Step 3: Setting the screen resolution

This one turned out to be quite easy, although it involves using Vi, which is a text editor whose arcane commands I have very limited knowledge of.

The first thing we need to do is find information about what display modes are available. To do this we boot the VM and use the options available to modify the boot parameters. Be aware that when you boot the VM the Grub screen only shows for a few seconds before the first option is booted automatically. When you see the screen below, hit the ‘a’ key to easily append options to the boot command.

screen30

When you hit ‘a’ you will be presented with the boot command to edit. Options on the command line are separated by spaces. Add a new one: vga=screen31

Hit the enter key and the OS will boot. You will see a black screen with a number of options on it. Hit enter again at this screen in order to view the display modes available to us.

screen32

From the list of available modes, choose the one you want to use. The system is waiting for you to type in the three character hex code for the mode you wish to use. For 1024×768 at 32 bit, for example, enter 318

screen33

Assuming all works correctly  you will see Android running in your chosen resolution. Sadly, it’s not permanent yet. I’ve also become paranoid enough that before I edit the bootloader options permanently I like to try what I’m going to do first.

Reboot the system and hit ‘a’ to append boot options. This time we want to specify the display option we want to use. Just to bend your head a little, the boot option needs the decimal equivalent of the hex value that the display modes screen showed us. For Our 1024x768x32, the hex was 318. The decimal is 792, so we append vga=792 to the boot options.

screen34

When Android boots, you should see it in 1024×768 once more:

screen35

Now we need to make the change permanent. To do that we need to edit the configuration file that the Grub bootloader uses.

To do that we need to reboot the system in debug mode.

Boot the system and use the cursor keys to select the second option on the boot menu.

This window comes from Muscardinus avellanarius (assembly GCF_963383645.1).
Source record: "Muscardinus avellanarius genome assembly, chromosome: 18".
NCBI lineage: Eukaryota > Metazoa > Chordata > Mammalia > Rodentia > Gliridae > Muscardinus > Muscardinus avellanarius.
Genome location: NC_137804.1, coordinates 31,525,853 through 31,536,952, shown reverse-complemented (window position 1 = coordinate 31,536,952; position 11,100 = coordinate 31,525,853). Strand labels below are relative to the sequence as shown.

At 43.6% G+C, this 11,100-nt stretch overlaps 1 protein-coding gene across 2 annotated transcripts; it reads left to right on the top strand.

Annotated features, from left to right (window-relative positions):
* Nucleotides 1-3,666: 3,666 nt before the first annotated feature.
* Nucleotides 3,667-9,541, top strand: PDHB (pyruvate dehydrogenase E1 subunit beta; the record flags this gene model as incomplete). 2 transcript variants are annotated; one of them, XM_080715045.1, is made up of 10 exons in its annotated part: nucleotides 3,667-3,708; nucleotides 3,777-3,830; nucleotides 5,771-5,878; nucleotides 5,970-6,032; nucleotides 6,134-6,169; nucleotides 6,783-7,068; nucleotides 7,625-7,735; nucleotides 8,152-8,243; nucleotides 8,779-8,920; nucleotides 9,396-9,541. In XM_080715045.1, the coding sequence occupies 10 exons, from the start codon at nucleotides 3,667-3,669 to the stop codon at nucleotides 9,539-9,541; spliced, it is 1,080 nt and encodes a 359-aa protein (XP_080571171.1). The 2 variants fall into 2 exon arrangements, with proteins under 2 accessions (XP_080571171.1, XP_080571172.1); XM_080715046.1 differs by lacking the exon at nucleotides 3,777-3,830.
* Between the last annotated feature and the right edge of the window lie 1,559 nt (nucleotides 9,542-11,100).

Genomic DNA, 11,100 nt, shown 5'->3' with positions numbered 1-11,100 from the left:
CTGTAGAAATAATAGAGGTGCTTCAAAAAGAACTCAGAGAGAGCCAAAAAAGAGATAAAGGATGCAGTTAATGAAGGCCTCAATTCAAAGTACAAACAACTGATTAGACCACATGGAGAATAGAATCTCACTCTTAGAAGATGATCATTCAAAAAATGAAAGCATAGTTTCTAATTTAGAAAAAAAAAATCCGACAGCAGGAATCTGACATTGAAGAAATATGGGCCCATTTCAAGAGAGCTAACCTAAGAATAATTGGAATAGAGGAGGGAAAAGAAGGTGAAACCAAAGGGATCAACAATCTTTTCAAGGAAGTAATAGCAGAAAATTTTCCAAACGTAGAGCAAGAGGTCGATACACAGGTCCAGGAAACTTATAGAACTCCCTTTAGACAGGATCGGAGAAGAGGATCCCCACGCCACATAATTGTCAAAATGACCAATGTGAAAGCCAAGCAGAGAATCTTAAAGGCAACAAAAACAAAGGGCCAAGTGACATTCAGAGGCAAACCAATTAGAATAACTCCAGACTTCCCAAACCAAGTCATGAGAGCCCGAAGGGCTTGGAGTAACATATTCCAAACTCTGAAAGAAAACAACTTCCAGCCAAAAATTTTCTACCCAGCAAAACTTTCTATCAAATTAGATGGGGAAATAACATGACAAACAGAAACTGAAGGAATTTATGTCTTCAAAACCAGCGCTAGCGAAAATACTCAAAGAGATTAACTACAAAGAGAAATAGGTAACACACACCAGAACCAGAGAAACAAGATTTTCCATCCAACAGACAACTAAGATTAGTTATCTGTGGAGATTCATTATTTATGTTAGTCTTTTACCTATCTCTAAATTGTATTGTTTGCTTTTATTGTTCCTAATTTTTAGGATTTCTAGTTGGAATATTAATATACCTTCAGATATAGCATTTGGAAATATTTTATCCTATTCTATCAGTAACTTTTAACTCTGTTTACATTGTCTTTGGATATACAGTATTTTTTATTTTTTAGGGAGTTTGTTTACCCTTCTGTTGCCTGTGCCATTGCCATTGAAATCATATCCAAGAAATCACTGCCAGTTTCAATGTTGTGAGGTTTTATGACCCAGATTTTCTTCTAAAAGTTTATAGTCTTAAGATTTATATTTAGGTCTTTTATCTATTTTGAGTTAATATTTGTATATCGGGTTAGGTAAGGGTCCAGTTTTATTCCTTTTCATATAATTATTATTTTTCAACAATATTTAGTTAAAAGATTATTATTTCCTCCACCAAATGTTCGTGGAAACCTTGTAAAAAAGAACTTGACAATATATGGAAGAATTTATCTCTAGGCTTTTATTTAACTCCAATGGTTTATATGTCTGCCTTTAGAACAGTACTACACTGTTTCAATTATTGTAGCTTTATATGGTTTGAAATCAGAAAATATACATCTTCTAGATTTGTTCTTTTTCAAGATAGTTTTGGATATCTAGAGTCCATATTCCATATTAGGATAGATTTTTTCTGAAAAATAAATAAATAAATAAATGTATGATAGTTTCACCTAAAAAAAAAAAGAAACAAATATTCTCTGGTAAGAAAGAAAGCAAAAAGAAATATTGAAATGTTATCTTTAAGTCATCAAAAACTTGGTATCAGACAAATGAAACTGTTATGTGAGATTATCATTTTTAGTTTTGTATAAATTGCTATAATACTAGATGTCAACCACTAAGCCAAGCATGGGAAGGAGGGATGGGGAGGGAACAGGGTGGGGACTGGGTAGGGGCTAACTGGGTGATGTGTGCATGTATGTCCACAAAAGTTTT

screen36

The system will boot to a command shell:

screen37

Once you’re in the command prompt, typing clear will clear the screen and get rid of the boot messages. Then you need to enter the following commands:

cd /

mount –o remount,rw /mnt

cd /mnt/grub

vi menu.lst

What does that lot do? The part of the filesystem that stores the bootloader is attached as read-only. The mount command effectively detaches and reattaches that part of the filesystem so we can modify it. The files we want are in the grub folder within mnt. Finally, we open the text editor Vi to change the file.

Vi is a bit arcane, although extremely powerful. For help with the commands look at online tutorials, like the one hosted by Washington University.

Once we’re in the config file we are going to add the vga=792 option to the end of the default boot command. I’ll tell you what Vi commands I use to get the job done – note that they are not necessarily the best ones, they just work for me. I know about half a dozen Vi commands and they allow me to get by. If I want to do something clever I have to look it up!

screen38

In Vi, the cursor keys allow you to move around the file. Pressing escape tells Vi to listen for commands. Move down to the start of the first line of the first boot section (the first occurrence of ‘kernel’). Press Esc then ‘o’. That should give you a new line after kernel.

screen39

Now use the cursor keys to navigate to the end of that first ‘kernel…’ line and you should be able to type ‘ vga=792’

screen40

Now we want to get rid of that extra line. Move the cursor to the start of it and hit Esc then dd (escape then hit ‘d’ twice).

Finally we save the file. Esc+:wq is the command to write out the file and quit.

screen41

You should now find yourself back at the command prompt. Type reboot –f to reboot the system.

You should now find that by default your Android VM boots into your chosen resolution.

A quick side note

If you don’t have control over your own DHCP server you can use the following command to poke the dns into life:

setprop net.dns1 x.x.x.x where x.x.x.x is the IP address of your DNS. You can also add a second with net.dns2.

You can also give the VM more memory with no issues – mine now runs with 1024Mb. I’ve also added a second CPU core as an experiment which works but I’m not sure it’s any quicker.

Mix Remixed

I don’t visit the Mix community site often – historically, the content has been of little interest and infrequently updated. Imagine my surprise, then, to find a relaunched Mix Online with a new Microformats project – Oomph.

In short, it’s cool – a microformats extension for IE plus other goodies to help implement them, including a live writer plugin for creating hcards. Go check it out, and I’ll try to post more later…

Browsers are like buses

You wait around for ages and then two come along, all at once! No sooner have I downloaded IE8 beta 2 than Google announce Chrome!